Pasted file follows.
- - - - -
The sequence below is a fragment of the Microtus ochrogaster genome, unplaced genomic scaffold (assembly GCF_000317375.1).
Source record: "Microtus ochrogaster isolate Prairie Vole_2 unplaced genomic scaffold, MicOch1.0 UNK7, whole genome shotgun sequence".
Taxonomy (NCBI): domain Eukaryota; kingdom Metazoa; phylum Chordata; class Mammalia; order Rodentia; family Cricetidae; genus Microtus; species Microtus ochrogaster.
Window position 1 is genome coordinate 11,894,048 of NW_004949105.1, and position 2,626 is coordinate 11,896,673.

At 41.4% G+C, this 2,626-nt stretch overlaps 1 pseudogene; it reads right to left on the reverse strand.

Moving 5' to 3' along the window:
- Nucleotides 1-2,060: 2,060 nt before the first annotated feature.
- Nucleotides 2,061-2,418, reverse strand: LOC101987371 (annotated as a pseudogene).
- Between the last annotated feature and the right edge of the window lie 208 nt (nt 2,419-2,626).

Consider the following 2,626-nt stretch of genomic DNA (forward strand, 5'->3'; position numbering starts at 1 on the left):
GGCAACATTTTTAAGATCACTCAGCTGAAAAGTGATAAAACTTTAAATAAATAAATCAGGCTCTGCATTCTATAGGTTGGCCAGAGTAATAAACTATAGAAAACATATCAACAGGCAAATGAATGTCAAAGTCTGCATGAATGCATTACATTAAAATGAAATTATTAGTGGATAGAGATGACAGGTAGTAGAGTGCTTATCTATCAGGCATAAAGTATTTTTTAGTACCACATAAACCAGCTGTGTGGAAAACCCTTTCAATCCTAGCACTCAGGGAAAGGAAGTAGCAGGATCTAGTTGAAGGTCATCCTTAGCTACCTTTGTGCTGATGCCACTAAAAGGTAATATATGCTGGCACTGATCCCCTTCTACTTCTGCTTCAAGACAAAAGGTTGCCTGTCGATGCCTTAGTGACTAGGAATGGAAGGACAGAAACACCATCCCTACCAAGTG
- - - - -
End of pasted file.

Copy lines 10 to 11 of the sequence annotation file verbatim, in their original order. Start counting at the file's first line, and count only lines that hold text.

Consider the following 2,626-nt stretch of genomic DNA (forward strand, 5'->3'; position numbering starts at 1 on the left):
GGCAACATTTTTAAGATCACTCAGCTGAAAAGTGATAAAACTTTAAATAAATAAATCAGGCTCTGCATTCTATAGGTTGGCCAGAGTAATAAACTATAGAAAACATATCAACAGGCAAATGAATGTCAAAGTCTGCATGAATGCATTACATTAAAATGAAATTATTAGTGGATAGAGATGACAGGTAGTAGAGTGCTTATCTATCAGGCATAAAGTATTTTTTAGTACCACATAAACCAGCTGTGTGGAAAACCCTTTCAATCCTAGCACTCAGGGAAAGGAAGTAGCAGGATCTAGTTGAAGGTCATCCTTAGCTACCTTTGTGCTGATGCCACTAAAAGGTAATATATGCTGGCACTGATCCCCTTCTACTTCTGCTTCAAGACAAAAGGTTGCCTGTCGATGCCTTAGTGACTAGGAATGGAAGGACAGAAACACCATCCCTACCAAGTG